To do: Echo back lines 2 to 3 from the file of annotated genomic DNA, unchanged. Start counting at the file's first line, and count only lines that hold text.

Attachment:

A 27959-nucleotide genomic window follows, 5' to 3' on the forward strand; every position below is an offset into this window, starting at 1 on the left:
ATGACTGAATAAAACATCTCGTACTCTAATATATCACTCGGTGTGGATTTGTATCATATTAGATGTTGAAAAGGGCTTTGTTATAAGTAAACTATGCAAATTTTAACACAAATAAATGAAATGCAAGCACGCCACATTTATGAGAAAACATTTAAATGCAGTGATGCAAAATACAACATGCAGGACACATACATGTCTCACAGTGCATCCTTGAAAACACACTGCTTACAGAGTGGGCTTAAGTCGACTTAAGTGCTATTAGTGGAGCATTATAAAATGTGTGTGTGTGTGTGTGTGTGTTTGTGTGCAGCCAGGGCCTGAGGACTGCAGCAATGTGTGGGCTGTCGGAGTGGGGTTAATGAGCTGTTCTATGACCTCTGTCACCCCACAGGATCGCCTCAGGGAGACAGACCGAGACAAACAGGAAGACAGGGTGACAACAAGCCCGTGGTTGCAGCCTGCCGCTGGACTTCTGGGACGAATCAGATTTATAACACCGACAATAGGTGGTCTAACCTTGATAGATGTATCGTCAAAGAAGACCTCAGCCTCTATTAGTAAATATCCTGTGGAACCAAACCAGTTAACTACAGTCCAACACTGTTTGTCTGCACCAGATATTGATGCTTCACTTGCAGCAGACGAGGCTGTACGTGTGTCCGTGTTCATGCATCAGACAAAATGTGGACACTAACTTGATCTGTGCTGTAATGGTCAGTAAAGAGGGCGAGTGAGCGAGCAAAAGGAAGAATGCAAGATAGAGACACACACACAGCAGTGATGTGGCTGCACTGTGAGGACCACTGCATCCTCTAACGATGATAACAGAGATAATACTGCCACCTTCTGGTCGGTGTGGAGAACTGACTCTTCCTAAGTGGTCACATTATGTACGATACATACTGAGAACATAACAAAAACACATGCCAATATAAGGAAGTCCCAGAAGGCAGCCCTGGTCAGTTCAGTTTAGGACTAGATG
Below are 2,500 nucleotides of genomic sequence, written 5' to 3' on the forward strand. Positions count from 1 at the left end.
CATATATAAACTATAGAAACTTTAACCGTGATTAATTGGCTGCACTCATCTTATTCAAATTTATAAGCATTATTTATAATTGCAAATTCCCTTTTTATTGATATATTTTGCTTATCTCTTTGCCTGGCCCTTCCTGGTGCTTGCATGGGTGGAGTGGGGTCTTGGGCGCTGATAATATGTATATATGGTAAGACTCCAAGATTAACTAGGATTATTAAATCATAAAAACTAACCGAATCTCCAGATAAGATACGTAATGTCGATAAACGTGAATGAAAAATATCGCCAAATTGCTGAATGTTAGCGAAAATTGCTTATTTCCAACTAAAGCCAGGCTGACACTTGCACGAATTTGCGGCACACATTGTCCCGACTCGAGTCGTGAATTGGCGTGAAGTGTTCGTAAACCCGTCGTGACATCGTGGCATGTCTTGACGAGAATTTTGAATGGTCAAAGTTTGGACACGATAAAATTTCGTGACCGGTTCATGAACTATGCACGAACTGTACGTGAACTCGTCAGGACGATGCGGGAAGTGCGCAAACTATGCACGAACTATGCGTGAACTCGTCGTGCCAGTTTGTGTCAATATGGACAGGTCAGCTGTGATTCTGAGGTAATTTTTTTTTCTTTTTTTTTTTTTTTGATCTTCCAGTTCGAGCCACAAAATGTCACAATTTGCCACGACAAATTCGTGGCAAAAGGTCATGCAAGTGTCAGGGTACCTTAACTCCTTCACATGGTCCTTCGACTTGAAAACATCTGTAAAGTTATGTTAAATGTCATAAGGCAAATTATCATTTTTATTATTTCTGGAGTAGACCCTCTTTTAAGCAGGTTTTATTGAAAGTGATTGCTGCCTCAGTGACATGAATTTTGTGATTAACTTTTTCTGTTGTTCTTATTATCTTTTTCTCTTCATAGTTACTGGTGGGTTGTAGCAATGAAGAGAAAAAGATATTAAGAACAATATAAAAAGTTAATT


ATGACTGAATAAAACATCTCGTACTCTAATATATCACTCGGTGTGGATTTGTATCATATTAGATGTTGAAAAGGGCTTTGTTATAAGTAAACTATGCAAATTTTAACACAAATAAATGAAATGCAAGCACGCCACATTTATGAGAAAACATTTAAATGCAGTGATGCAAAATACAACATGCAGGACACATACATGTCTCACAGTGCATCCTTGAAAACACACTGCTTACAGAGTGGGCTTAAGTCGACTTAAGTGCTATTAGTGGAGCATTATAAAATGTGTGTGTGTGTGTGTGTGTGTTTGTGTGCAGCCAGGGCCTGAGGACTGCAGCAATGTGTGGGCTGTCGGAGTGGGGTTAATGAGCTGTTCTATGACCTCTGTCACCCCACAGGATCGCCTCAGGGAGACAGACCGAGACAAACAGGAAGACAGGGTGACAACAAGCCCGTGGTTGCAGCCTGCCGCTGGACTTCTGGGACGAATCAGATTTATAACACCGACAATAGGTGGTCTAACCTTGATAGATGTATCGTCAAAGAAGACCTCAGCCTCTATTAGTAAATATCCTGTGGAACCAAACCAGTTAACTACAGTCCAACACTGTTTGTCTGCACCAGATATTGATGCTTCACTTGCAGCAGACGAGGCTGTACGTGTGTCCGTGTTCATGCATCAGACAAAATGTGGACACTAACTTGATCTGTGCTGTAATGGTCAGTAAAGAGGGCGAGTGAGCGAGCAAAAGGAAGAATGCAAGATAGAGACACACACACAGCAGTGATGTGGCTGCACTGTGAGGACCACTGCATCCTCTAACGATGATAACAGAGATAATACTGCCACCTTCTGGTCGGTGTGGAGAACTGACTCTTCCTAAGTGGTCACATTATGTACGATACATACTGAGAACATAACAAAAACACATGCCAATATAAGGAAGTCCCAGAAGGCAGCCCTGGTCAGTTCAGTTTAGGACTAGATG
Below are 2,500 nucleotides of genomic sequence, written 5' to 3' on the forward strand. Positions count from 1 at the left end.